These salt and pepper shrimp are crazy easy to make. They’re simply tossed in freshly ground mixed peppercorns and sea salt and seared in a wok or skillet. They’re served with a few slices of lemon. A great appetizer or topping for a salad or pasta.
Salt and pepper shrimp. The recipe sorta says it all. All you gotta do is toss some shrimp, salt, pepper, and garlic in a hot skillet and keep watch until the shrimp are plump and juicy and perfect. Then all that’s left is to sit back and accept accolades. Originally posted September 9, 2016.–Renee Schettler Rossi
Salt and Pepper Shrimp
- Quick Glance
- 5 M
- 25 M
- Serves 4 to 6 as an appetizer
- 1 teaspoon multicolored or black peppercorns
- 2 pounds (1 kilogram) large shrimp in the shell, preferably heads on, deveined* if desired
- Sea salt
- 2 tablespoons grapeseed oil
- 4 cloves garlic, minced
- Lemon wedges, for serving
- 1. Place the peppercorns in a spice grinder (or a clean coffee grinder reserved only for grinding spices) and pulse several times until they’re finely crushed.
- 2. Pat the shrimp dry. In a bowl, combine the shrimp, half the crushed peppercorns, and 1 teaspoon salt and toss to coat the shrimp.
- 3. Warm a wok or a large frying pan over medium-high heat, then swirl in the oil. Add the garlic, remaining peppercorns, and 1 teaspoon salt and stir-fry for 1 minute. Add the shrimp and stir-fry until opaque throughout, 3 to 5 minutes. The shrimp cook really fast so be careful not to overcook them.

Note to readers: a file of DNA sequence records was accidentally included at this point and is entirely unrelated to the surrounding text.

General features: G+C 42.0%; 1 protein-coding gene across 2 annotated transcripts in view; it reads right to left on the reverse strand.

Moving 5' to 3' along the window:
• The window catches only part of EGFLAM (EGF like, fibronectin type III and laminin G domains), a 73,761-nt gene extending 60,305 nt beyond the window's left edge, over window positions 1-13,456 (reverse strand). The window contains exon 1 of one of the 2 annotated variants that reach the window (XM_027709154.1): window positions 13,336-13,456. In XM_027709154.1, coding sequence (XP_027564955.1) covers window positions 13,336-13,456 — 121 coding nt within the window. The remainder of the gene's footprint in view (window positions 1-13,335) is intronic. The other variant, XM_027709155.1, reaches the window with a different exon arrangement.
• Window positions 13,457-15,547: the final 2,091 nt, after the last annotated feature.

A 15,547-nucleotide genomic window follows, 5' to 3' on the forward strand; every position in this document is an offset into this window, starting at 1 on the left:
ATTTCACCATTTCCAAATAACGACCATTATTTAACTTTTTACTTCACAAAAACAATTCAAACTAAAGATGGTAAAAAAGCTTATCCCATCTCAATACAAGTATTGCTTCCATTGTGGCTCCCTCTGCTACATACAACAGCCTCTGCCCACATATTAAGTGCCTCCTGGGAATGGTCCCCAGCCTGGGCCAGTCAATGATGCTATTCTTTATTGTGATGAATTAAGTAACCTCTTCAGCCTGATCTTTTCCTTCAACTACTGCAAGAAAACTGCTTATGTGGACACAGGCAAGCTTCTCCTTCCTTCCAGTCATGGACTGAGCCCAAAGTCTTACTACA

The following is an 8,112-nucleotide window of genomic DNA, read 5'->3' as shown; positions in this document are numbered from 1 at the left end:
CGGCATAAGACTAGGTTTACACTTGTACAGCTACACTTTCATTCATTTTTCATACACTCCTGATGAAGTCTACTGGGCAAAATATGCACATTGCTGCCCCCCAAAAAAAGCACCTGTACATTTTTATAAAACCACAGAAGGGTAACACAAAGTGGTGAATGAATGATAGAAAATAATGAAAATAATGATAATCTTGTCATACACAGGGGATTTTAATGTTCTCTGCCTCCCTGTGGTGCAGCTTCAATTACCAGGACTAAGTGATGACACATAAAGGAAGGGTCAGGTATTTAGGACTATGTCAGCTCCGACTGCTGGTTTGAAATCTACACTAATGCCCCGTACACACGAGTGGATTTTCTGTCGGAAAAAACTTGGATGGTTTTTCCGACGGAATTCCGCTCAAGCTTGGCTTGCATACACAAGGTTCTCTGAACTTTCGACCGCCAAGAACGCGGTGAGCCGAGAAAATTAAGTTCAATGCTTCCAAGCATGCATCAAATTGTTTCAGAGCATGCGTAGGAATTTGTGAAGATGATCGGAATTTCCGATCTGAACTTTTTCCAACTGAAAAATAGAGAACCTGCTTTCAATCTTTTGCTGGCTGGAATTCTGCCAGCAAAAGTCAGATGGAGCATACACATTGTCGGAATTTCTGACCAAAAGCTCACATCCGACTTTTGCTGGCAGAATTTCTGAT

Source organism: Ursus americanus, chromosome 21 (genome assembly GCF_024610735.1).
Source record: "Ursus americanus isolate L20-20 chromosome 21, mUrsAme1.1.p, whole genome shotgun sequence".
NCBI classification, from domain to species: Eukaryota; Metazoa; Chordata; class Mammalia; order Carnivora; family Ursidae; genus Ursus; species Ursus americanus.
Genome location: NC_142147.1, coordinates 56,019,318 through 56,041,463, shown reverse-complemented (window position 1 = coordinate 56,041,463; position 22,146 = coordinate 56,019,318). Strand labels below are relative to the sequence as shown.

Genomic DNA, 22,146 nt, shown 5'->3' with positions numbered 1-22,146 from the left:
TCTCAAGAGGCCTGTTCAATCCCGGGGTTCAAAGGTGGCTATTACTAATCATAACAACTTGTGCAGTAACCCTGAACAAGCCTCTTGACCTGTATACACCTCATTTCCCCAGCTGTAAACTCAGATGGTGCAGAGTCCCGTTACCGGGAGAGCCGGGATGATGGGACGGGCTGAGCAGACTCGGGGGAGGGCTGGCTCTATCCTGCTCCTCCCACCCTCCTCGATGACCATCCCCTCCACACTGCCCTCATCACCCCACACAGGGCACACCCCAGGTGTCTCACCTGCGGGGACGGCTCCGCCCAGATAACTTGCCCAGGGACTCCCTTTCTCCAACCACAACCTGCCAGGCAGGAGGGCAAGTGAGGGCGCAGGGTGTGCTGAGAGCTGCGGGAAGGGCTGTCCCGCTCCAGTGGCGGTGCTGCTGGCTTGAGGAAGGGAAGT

- 4. Serve the shrimp right away with the lemon wedges for squeezing. Place a small bowl or dish on the table for discarded shells. Don’t forget to put out plenty of napkins!
*How to Devein Shrimp
- Know that dark vein that runs down the back of shrimp? It’s the vein, and it’s how waste matter gets escorted out of these little crustaceans. It’s completely edible but if you’re the squeamish sort you’re going to want to remove it before cooking.
If you’re cooking shrimp that have the shells removed, it’s super easy—just run the tip of a knife along the vein, prod it out, and, if it rips, just grab a paper towel and clean up the mess.
If you’re cooking shrimp that have the shells intact, as in this recipe, things get a touch trickier but are still completely doable. Grab some kitchen shears or scissors and, starting at the wide end of the shrimp, carefully snip along the center of the shell about halfway to the opposite tip. Use the tip of a knife to prod the vein out of place and remove it, leaving the shell intact.